Cashing in on foreign companies can be a risky business for investors. But in this era of globalization, no investor wants to be left behind. Sometimes finding local companies who are beginning to hit their stride in foreign markets can be a much safer bet. Baltimore is a great place to find three such companies.
Crab is king
Old Bay is the go-to seasoning for many crab-loving residents of Charm City. This is great news for McCormick (NYS: MKC) , the Sparks, Md.-based company that produces Old Bay, among a slew of other spices and seasonings. McCormick is the No. 1 spice provider in the U.S., but it's the company's increasing dominance in foreign markets that makes it particularly attractive. McCormick is also the No. 1 spice and seasoning choice in Mexico, Canada, the United Kingdom, France, Spain, Portugal, Belgium, Switzerland, and China.
McCormick refuses to rest on its laurels, however, and has recently made moves in Poland and India to continue growing its international presence. A 55% increase in its dividend over the last five years makes this a great stock for investors focused on global growth.
Despite the stiff competition from the likes of Nike (NYS: NKE) and Adidas (OTC: ADDYY), Under Armour's (NYS: UA) gear has exploded in the U.S. since the company's inception 15 years ago. Now that it has proved it can compete at home, the company is taking its show on the road.
Baltimore-based Under Armour's moves abroad have been very strategic, targeting athletic teams for sponsorships and supplier contracts in highly visible sports. For example, the company is the official performance product sponsor for Canada's Toronto Maple Leafs hockey team, as well the official supplier of performance apparel to the Hannover 96 soccer team in Germany and the Welsh Rugby Union in the United Kingdom. Under Armour also maintains a license agreement in Japan, using a third party to produce and sell its brand to professional soccer and baseball teams. Japanese licensed sales surpassed the $100 million mark in 2010.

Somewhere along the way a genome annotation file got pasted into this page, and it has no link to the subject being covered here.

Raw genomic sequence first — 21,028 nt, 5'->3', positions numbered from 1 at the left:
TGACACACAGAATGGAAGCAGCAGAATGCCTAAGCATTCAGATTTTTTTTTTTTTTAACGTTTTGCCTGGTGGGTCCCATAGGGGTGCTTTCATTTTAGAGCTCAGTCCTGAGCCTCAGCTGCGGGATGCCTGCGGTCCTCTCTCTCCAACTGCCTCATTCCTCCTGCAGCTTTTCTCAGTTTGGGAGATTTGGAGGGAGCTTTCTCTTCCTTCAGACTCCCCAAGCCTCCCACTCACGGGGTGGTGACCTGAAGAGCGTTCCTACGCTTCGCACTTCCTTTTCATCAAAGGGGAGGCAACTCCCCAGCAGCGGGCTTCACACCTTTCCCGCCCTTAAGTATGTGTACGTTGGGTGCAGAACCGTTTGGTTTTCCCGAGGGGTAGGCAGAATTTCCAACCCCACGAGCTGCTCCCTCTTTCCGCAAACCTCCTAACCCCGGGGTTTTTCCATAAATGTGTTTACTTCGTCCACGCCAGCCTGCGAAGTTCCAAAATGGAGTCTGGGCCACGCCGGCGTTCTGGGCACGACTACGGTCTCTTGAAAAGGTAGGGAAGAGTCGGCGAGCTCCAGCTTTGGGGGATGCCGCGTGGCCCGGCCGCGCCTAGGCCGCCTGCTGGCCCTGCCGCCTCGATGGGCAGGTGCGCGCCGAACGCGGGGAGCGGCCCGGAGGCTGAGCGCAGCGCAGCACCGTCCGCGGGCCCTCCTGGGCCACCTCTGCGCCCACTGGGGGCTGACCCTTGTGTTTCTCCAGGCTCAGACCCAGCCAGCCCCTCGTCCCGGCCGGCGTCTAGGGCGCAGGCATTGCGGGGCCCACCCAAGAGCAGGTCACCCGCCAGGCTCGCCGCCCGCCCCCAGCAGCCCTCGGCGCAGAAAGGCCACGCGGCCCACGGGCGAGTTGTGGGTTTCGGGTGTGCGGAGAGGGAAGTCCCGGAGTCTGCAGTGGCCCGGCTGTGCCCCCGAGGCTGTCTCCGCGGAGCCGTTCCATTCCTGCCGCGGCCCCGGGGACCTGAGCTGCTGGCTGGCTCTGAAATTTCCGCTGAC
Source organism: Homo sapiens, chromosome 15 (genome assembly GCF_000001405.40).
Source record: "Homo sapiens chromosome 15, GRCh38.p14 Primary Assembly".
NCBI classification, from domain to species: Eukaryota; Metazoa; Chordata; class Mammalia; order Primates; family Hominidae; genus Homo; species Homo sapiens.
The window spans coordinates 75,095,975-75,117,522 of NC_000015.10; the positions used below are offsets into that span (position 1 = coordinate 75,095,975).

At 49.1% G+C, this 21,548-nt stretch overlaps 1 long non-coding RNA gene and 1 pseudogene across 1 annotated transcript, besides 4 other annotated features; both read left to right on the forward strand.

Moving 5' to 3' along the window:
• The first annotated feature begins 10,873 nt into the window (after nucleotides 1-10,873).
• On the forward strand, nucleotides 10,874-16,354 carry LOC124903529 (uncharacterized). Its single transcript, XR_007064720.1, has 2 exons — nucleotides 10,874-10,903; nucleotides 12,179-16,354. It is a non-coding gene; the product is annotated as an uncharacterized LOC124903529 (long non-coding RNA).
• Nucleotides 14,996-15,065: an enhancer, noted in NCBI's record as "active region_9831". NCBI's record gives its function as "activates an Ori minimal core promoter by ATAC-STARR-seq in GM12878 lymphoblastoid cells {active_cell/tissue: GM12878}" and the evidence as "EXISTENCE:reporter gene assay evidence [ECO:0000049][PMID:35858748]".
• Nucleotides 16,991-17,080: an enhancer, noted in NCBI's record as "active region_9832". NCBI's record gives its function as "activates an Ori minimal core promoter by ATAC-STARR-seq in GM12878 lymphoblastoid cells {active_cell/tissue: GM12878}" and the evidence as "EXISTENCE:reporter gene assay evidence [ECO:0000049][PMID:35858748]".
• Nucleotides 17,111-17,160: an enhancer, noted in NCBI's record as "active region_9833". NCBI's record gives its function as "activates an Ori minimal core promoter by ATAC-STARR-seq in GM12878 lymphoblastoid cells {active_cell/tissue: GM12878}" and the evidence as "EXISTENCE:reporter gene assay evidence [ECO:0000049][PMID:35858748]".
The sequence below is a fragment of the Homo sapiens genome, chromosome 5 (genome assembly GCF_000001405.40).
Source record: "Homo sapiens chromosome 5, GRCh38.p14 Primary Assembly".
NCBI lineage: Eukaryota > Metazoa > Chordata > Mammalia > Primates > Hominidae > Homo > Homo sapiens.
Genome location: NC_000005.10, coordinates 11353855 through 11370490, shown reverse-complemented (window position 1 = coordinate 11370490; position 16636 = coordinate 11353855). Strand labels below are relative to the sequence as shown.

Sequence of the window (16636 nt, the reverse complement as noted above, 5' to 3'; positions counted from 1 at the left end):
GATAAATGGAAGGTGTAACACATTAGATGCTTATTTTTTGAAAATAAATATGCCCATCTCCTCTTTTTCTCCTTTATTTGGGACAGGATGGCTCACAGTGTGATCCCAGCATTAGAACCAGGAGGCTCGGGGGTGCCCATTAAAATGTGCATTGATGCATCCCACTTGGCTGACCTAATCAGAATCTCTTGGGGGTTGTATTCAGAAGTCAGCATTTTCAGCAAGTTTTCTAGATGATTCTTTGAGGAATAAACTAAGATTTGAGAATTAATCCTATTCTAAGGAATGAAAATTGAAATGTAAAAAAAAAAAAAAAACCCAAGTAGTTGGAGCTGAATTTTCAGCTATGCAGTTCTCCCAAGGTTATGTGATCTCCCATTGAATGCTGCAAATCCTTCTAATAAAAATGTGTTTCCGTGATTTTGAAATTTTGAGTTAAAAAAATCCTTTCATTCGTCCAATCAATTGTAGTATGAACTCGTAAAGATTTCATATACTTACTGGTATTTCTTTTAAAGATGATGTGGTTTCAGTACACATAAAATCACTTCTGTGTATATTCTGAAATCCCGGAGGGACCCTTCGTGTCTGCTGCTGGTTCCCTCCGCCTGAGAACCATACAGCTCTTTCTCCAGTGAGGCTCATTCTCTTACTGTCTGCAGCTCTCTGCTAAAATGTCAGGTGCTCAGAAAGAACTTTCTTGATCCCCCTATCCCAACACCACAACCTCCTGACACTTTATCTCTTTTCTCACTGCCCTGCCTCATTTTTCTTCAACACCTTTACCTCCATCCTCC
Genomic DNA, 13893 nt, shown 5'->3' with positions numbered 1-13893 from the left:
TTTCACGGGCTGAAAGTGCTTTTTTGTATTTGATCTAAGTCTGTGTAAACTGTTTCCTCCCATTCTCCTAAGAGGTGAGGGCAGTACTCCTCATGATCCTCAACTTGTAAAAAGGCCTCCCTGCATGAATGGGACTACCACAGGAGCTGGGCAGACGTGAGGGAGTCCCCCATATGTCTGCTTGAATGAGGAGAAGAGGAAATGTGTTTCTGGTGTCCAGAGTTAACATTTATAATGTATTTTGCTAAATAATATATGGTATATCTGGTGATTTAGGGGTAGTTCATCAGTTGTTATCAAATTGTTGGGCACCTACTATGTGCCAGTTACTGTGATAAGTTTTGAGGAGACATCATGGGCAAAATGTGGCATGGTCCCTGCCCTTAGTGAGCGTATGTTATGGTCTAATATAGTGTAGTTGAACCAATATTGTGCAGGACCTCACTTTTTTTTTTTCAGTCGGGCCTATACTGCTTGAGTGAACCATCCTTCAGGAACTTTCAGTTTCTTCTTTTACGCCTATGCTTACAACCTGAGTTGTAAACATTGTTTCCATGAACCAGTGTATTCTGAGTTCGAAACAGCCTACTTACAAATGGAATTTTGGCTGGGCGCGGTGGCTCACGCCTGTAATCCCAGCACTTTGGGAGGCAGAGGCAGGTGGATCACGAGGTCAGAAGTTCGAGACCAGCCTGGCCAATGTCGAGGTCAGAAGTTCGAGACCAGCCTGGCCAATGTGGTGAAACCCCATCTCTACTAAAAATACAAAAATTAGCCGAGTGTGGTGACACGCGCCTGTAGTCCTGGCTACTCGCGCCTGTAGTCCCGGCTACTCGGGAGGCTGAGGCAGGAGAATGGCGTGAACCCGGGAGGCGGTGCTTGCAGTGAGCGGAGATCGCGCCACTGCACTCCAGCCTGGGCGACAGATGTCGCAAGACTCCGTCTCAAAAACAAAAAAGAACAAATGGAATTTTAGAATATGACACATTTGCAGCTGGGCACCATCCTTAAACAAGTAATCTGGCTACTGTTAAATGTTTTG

These relationships build upon the company's tremendous brand and offer a great deal of exposure to foreign markets.
Suited for change
Jos. A. Bank Clothiers (NAS: JOSB) is relatively new to the international game. After performing well at home in the face of a recession, Jos. A Bank has a leg up on close rival Men's Wearhouse (NYS: MW) . This great domestic performance gave the Hampstead, Md.-based company the boost it needed to open up its Internet channel to foreign countries.
In May, Jos A. Bank expanded its website to 90 countries in an attempt to take advantage of a broader customer base, including domestic customers looking to place orders for friends or family abroad. Right off the bat, the company received orders from more than 10 countries. Comparable store sales only increased 0.1% for the first quarter of this year, but direct marketing sales increased 22% over last year, reinforcing the importance of ramping up its Internet availability. All told, Jos A. Bank achieved earnings growth in 38 of the past 39 quarters and is a reliable performer.
I'm happy to bypass the difficulty of keeping tabs on foreign companies thousands of miles away in favor of brushing up on U.S. companies doing business abroad, and now is a great time to dig into a company's international initiatives.
At the time thisarticle was published Fool contributorAimee Duffyowns shares of Under Armour. The Motley Fool owns shares of Under Armour.Motley Fool newsletter serviceshave recommended buying shares of Nike, Under Armour, and McCormick, as well as creating a diagonal call position in Nike. Try any of our Foolish newsletter servicesfree for 30 days. We Fools may not all hold the same opinions, but we all believe thatconsidering a diverse range of insightsmakes us better investors. The Motley Fool has adisclosure policy.
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